Writers use it for rhetorical effect. Writers juxtapose divergent elements frequently: wealth and poverty, beauty and ugliness, or darkness and light. Orange is not eaten or peeled in a way similar to an apple. Orange has more juice than an apple. By placing features side by side, we know how to categorize things and use the juxtaposition to decide our feelings and opinions. Perhaps you like the taste of an orange better than the taste of an apple
The literary technique of juxtaposition, pronounced juck-stuh-puh-ZIH-shun, is similar to personification and portmanteau.
Contrast is used in this gadget to convey meaning. Despite the fact that the idea might seem abstract, you've undoubtedly used juxtaposition without even realizing it.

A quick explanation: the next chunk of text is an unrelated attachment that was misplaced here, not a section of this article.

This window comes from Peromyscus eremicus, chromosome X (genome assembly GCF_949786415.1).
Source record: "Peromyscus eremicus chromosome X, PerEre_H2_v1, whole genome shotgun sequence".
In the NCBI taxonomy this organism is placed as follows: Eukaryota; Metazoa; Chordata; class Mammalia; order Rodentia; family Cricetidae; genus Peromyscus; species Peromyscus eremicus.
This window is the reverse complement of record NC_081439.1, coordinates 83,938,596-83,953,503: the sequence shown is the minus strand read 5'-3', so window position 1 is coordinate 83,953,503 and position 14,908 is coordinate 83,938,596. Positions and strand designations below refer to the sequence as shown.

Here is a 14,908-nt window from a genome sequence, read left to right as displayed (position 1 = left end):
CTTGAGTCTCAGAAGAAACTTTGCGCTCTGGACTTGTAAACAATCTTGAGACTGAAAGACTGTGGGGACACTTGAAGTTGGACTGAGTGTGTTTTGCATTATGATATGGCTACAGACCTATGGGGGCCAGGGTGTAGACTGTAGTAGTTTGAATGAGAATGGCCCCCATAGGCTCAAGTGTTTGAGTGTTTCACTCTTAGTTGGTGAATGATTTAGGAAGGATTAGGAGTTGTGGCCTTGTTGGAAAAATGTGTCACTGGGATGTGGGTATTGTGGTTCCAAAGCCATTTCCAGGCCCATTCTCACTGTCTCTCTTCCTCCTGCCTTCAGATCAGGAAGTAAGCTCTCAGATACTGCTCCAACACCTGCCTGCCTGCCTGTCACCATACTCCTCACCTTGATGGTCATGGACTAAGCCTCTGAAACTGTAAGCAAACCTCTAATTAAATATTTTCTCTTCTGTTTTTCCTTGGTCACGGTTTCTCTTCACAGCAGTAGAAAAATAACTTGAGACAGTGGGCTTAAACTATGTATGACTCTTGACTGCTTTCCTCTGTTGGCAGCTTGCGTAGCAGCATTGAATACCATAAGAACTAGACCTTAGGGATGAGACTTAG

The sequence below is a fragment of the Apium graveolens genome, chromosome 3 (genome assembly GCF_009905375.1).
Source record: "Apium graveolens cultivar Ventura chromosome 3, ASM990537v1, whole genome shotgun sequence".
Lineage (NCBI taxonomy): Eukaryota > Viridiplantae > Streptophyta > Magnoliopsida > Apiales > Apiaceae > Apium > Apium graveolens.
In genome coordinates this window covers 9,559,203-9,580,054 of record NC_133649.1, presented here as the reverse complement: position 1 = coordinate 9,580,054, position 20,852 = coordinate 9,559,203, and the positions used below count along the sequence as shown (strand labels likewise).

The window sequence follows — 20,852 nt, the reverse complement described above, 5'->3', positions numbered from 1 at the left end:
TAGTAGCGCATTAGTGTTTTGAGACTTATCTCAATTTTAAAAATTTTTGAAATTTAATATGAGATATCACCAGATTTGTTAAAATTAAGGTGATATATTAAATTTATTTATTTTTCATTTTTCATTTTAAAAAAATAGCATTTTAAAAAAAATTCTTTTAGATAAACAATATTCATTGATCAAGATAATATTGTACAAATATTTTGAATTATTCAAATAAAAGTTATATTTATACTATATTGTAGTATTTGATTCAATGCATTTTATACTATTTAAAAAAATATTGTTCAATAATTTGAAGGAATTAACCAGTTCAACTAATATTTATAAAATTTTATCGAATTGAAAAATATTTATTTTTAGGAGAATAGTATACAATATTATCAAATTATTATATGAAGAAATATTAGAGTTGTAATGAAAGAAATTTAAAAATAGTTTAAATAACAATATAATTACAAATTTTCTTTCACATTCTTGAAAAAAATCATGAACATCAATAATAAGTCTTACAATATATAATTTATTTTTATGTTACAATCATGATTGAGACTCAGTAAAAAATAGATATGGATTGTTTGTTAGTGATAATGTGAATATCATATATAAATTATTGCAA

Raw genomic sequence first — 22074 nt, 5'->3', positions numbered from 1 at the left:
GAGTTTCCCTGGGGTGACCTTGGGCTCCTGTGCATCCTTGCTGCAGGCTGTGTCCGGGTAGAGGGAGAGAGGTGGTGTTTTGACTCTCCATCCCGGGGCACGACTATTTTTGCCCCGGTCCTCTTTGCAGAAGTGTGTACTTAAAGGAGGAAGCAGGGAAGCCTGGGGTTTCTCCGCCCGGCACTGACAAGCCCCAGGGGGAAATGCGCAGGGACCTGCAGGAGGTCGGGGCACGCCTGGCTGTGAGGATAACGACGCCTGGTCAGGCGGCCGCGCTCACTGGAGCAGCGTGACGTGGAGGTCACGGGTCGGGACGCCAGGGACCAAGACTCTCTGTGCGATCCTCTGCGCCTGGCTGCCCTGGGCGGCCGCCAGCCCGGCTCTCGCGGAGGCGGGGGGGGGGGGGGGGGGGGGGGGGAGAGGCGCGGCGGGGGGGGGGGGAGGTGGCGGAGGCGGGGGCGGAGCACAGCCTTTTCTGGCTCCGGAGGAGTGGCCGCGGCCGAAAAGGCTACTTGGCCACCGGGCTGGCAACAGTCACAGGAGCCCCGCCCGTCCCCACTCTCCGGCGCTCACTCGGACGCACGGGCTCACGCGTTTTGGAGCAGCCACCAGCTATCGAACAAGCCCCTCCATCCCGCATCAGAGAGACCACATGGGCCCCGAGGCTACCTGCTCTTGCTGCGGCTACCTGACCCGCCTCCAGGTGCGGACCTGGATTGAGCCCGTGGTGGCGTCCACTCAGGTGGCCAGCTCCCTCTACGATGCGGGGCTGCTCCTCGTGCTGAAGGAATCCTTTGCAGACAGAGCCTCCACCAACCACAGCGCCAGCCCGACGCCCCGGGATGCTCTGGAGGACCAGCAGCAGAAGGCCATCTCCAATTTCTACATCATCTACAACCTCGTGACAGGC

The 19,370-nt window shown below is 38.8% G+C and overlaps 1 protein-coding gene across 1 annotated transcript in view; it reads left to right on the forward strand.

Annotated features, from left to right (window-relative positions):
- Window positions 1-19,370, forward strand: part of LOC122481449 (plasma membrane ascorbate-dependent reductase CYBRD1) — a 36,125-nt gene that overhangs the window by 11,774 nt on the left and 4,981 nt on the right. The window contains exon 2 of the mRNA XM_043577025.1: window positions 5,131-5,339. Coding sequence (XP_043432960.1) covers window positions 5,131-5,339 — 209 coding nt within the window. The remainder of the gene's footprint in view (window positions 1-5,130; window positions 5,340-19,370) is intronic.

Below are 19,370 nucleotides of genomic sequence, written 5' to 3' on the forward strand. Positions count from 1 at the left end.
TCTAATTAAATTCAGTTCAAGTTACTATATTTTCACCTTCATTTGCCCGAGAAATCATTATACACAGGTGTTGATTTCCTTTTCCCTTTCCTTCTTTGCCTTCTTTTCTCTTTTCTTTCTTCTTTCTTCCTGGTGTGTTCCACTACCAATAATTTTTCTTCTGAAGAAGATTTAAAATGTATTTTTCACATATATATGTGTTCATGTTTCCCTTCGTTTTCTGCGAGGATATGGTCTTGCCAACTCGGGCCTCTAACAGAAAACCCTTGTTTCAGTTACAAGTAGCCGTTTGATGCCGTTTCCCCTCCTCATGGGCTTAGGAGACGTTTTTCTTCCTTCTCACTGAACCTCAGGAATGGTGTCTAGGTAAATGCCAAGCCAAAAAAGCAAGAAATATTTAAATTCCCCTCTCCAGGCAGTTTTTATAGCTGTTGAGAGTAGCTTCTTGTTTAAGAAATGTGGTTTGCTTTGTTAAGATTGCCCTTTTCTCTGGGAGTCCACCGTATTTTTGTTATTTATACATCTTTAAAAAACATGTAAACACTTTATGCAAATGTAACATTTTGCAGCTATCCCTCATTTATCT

In order to make a point, juxtaposition is often used in idioms like "you can't teach an old dog new tricks."
Contradictory ideas or objects are frequently thought of as being juxtaposed, however that isn't necessarily the case. Another comparison is "apples and oranges" (which is another phrase that uses juxtaposition). The device may affect a reader or text in a variety of ways:
Don't forget that the effects of the contrast juxtaposition creates aren’t always intentional.